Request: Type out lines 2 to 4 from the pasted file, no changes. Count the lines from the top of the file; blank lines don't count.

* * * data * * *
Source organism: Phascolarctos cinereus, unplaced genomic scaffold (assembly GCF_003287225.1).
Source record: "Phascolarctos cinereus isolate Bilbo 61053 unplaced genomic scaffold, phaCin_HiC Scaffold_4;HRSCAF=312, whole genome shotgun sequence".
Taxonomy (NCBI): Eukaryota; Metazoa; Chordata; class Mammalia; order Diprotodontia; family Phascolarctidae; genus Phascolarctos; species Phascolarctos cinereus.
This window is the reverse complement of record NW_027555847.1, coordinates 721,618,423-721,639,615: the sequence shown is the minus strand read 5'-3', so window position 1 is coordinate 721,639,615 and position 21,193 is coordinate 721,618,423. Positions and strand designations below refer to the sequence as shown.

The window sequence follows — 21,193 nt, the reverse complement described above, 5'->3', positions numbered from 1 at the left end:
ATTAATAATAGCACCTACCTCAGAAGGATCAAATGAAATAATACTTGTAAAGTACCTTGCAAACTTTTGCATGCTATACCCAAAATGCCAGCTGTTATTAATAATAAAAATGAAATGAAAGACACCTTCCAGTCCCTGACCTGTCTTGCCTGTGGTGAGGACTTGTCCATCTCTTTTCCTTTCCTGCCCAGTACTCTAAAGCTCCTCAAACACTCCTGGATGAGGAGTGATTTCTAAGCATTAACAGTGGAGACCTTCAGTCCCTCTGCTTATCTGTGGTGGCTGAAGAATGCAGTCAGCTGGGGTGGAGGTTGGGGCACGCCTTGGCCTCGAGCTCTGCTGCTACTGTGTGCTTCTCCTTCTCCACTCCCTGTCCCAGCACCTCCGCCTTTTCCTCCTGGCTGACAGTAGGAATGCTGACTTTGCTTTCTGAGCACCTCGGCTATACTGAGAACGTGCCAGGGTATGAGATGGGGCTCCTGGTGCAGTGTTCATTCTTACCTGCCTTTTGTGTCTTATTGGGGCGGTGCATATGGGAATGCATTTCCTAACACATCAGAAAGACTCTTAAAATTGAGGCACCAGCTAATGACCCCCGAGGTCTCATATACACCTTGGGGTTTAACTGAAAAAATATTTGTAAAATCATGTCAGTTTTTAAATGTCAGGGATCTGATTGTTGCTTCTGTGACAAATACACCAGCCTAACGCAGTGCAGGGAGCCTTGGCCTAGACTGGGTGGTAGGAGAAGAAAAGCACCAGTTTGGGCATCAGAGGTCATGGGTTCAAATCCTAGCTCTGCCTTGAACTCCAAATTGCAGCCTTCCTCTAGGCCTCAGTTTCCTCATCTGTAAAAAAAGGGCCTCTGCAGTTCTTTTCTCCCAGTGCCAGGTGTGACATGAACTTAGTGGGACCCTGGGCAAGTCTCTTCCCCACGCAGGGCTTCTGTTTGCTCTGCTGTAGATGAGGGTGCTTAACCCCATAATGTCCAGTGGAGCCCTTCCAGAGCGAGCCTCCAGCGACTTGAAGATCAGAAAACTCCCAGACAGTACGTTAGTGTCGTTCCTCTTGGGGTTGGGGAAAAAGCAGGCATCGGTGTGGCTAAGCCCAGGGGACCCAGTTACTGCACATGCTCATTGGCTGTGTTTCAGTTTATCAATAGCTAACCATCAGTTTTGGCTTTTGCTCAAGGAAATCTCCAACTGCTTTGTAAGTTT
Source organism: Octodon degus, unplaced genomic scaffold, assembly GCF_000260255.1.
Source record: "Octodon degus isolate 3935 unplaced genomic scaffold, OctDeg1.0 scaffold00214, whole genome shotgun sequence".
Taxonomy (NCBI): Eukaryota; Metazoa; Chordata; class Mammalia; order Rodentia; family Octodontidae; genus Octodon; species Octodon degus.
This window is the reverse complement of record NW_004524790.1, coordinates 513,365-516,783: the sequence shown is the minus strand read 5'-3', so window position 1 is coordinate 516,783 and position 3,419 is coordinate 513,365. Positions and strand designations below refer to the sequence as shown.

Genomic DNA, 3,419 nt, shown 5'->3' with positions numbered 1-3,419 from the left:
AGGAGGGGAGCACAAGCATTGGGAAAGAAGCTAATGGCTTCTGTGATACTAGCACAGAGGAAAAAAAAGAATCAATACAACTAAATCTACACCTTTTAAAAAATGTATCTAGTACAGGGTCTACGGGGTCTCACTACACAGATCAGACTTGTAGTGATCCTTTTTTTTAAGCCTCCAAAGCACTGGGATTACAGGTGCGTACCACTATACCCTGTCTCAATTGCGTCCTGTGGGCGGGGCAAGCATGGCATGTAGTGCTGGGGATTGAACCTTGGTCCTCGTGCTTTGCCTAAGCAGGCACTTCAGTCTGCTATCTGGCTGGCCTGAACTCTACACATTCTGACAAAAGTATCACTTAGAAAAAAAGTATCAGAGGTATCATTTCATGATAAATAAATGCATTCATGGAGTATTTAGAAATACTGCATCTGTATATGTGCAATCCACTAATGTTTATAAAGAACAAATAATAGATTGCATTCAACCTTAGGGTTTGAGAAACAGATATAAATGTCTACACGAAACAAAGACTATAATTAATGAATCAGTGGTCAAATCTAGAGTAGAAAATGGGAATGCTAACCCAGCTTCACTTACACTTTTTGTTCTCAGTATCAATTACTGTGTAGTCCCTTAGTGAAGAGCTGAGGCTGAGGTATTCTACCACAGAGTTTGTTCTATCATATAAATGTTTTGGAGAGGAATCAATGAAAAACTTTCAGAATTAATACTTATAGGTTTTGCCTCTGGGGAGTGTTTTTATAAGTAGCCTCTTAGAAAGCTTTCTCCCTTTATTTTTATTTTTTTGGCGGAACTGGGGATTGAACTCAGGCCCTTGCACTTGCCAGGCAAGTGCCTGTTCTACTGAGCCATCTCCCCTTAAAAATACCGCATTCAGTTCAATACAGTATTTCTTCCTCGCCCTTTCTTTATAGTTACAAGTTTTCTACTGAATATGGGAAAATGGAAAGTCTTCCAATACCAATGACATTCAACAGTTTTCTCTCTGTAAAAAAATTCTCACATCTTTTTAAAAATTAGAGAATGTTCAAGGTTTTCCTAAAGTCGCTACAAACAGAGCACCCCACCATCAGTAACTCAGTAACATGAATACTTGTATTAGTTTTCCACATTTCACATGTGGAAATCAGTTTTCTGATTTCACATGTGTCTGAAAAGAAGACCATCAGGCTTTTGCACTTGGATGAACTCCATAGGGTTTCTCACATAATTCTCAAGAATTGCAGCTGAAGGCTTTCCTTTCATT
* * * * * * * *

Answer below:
Source record: "Phascolarctos cinereus isolate Bilbo 61053 unplaced genomic scaffold, phaCin_HiC Scaffold_4;HRSCAF=312, whole genome shotgun sequence".
Taxonomy (NCBI): Eukaryota; Metazoa; Chordata; class Mammalia; order Diprotodontia; family Phascolarctidae; genus Phascolarctos; species Phascolarctos cinereus.
This window is the reverse complement of record NW_027555847.1, coordinates 721,618,423-721,639,615: the sequence shown is the minus strand read 5'-3', so window position 1 is coordinate 721,639,615 and position 21,193 is coordinate 721,618,423. Positions and strand designations below refer to the sequence as shown.